I’ve been stewing about putting together the 2013 edition of the Wall Street Journal, which is what I renamed our holiday newsletter (previously the Holiday Herald) after Mark and I moved to our downtown Saint Paul condo in 2006 (it’s located on Wall Street, so I thought the name a clever one). While the format of that newsletter was kind of cute, I find I am no longer able to write in the objective third person the way I used to. I’ve decided, therefore, to blog again this year. Bear with me.
I’ve also been stewing with a guilty conscience about not having blogged about the remainder of my summer travels. I WILL GET TO IT EVENTUALLY, but since I returned at the end of August I’ve been immersed in my re-entry and have focused instead on reconnecting with friends and family, as well as readjusting to living by myself.
During my first month back in Saint Paul, I definitely experienced cultural whiplash. At Svanholm I shared a bathroom with seven adults and here I have three bathrooms all to myself. Something doesn’t seem quite right. Also, it became clear that I had way too many clothes, as my closet was full before I even started unpacking my suitcases. Well, I’m not planning to move; I love my home, but I did spend a day with the help of my niece Kirstine getting rid of “stuff”. I also deliberately throw away all direct mail catalogs I receive without looking at them. I’ve noticed that if I don’t know about something, I don’t “need” it. Another strategy for dealing with excess consumerism: I opted NOT to connect my television to anything but my computer, that way I don’t inflict ads upon myself.
How’s that working for me? Okay, I guess. In spite of good non-consumerism intentions, I have replaced my camera, which broke down in the extreme heat of southeast Asia, and my netbook, which was so slow that I wasn’t using it anymore, but I’m not buying clothes or much else besides food. I did most of my Christmas shopping during my travels, so I’m not helping out alot with the economic recovery here in the States.
Okay, back to holiday newsiness. As I mentioned earlier, I returned from my magical year at Svanholm and my summer of exotic travels (Vietnam, Laos, Cambodia, Thailand, Estonia, Russia and Greece) at the end of August. I promise there will be photos and details about the travel in future blog entries.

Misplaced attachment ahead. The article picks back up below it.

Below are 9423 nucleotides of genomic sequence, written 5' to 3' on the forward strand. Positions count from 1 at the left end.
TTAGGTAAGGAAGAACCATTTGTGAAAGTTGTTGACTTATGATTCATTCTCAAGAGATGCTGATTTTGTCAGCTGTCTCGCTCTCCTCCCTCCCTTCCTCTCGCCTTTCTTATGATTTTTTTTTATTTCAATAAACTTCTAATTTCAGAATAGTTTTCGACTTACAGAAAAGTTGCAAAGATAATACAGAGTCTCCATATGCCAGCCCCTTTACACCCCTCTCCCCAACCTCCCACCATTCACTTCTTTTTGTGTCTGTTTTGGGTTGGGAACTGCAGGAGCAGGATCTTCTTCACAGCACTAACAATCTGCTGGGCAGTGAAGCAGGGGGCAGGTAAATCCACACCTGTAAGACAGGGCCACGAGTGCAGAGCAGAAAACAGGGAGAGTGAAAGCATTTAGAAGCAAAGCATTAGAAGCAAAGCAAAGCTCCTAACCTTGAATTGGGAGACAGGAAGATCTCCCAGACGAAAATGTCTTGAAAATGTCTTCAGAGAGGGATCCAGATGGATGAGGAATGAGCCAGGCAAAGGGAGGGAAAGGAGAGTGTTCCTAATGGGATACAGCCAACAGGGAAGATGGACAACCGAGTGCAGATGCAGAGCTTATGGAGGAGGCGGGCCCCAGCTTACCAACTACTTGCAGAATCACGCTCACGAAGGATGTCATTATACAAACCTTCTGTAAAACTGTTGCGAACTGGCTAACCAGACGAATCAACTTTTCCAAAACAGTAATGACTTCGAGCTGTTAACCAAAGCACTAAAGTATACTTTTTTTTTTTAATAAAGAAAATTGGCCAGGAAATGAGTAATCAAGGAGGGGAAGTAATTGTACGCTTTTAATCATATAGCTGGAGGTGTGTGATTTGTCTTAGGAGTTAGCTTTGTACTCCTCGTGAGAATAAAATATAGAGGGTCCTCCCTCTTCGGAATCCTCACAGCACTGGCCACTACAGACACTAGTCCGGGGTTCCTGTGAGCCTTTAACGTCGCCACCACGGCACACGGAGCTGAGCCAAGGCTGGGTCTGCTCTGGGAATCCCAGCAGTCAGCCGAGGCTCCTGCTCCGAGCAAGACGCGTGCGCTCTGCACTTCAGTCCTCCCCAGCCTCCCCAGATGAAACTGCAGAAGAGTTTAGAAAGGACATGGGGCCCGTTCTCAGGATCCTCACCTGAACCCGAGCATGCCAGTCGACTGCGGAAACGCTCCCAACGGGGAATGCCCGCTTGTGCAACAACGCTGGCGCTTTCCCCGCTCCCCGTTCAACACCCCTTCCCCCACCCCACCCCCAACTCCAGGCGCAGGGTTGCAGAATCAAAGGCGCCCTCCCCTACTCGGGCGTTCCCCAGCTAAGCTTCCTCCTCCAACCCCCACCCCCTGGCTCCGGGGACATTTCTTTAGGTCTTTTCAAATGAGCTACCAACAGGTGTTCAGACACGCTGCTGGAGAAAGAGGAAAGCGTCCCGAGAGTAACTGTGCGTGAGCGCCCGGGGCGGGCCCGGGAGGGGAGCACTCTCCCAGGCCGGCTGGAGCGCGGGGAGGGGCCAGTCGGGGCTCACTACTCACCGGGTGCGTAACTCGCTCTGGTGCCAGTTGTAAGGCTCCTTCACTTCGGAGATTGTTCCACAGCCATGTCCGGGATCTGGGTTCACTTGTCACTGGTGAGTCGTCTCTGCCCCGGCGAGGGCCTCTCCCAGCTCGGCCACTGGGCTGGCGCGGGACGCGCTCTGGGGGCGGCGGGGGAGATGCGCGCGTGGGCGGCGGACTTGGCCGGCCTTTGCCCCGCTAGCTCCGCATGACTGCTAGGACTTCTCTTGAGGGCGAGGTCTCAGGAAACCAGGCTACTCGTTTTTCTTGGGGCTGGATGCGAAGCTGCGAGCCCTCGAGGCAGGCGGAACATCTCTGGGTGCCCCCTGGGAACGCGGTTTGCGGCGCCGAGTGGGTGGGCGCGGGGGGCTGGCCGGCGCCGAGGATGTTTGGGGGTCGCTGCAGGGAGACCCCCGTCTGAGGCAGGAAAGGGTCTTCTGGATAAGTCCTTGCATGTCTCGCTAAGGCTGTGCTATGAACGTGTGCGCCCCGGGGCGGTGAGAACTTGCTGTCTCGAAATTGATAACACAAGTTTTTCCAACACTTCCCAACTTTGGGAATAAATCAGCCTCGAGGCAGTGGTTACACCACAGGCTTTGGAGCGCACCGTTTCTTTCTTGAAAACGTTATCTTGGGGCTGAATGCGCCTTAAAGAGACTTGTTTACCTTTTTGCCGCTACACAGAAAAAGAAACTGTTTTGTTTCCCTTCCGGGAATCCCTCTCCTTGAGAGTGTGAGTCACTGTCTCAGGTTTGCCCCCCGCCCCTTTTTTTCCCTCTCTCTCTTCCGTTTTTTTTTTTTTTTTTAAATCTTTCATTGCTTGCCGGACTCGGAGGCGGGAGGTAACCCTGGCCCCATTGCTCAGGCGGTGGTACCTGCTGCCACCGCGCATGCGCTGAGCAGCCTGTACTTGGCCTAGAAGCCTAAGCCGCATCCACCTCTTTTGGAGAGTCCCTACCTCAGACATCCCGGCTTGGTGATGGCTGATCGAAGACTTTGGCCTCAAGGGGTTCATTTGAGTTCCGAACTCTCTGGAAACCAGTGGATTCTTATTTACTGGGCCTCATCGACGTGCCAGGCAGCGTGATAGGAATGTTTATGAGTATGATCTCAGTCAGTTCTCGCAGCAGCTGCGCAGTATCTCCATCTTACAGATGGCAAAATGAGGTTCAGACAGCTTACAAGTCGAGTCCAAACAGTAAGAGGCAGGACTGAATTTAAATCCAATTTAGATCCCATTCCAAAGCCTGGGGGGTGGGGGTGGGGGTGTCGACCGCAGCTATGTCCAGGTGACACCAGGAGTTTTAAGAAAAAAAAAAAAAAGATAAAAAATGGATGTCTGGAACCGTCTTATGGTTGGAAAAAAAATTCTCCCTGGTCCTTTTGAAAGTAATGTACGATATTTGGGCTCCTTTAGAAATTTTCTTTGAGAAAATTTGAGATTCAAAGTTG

Upon my arrival in Saint Paul, my neighbors at the Great Northern Lofts surprised me with a welcome home champagne and hors d’oeuvres reception in the lobby of our building. I love my neighbors. While the Great Northern does not offer Svanholm’s communal living, it DOES offer community living and I feel very lucky to take part in it.
I have delighted in running my old routes, even though they include hills (something I avoided while at Svanholm). My neighborhood is called Lowertown for a reason — it is the low spot in Saint Paul. But, the up side (pun intended) of running hills is that you usually get a terrific view (not to mention that you get to run back downhill on the way home).
In September I drove down to my hometown of Columbia, Missouri for my 40th high school reunion. The drive, which used to take 12 hours in the old days of two lane highways and children in the back seat, only took eight hours!
I no longer have any family in Columbia. My parents are both deceased and my siblings have all scattered, so these high school reunions are the only things that call me back. We had a small graduating class at U-High (57) and some of us were classmates since 4-year-old kindergarten. Our class reunions are like family reunions to me. I was delighted to stay with my dear friend Leslie and her husband Tim, who were gracious hosts even though they were both a bit under the weather with colds. In addition to feeding and housing me, they took me out on the “Katy Trail” (a trail on the old MKT railroad bed) to find the bench my brother had placed in honor of our parents.
I also made an emotional pilgrimage to my family homestead. “Mob Hill”, as we called it (my mother picked the name as a satiric play on San Francisco’s posh Nob Hill), was the only home I knew prior to heading off for college. When my parents originally acquired the house, it came with about 8 acres of land, but over the years they acquired some adjacent property in order to protect their view and their privacy. After my mother died and my siblings and I deeded the property over to the Missouri Conservation Commission, it totaled a little over 9 acres. In spite of being located only a mile and a half from the center of campus, it felt as though one was out in the country. Mob Hill was a special place and during my visit, I was soon overwhelmed with memories of softball games, Easter egg hunts, and my wedding, all of which took place in the front yard. The house was in dismal shape, unoccupied and ignored for years. It was almost a relief to come across a sign indicating that the place would soon be demolished.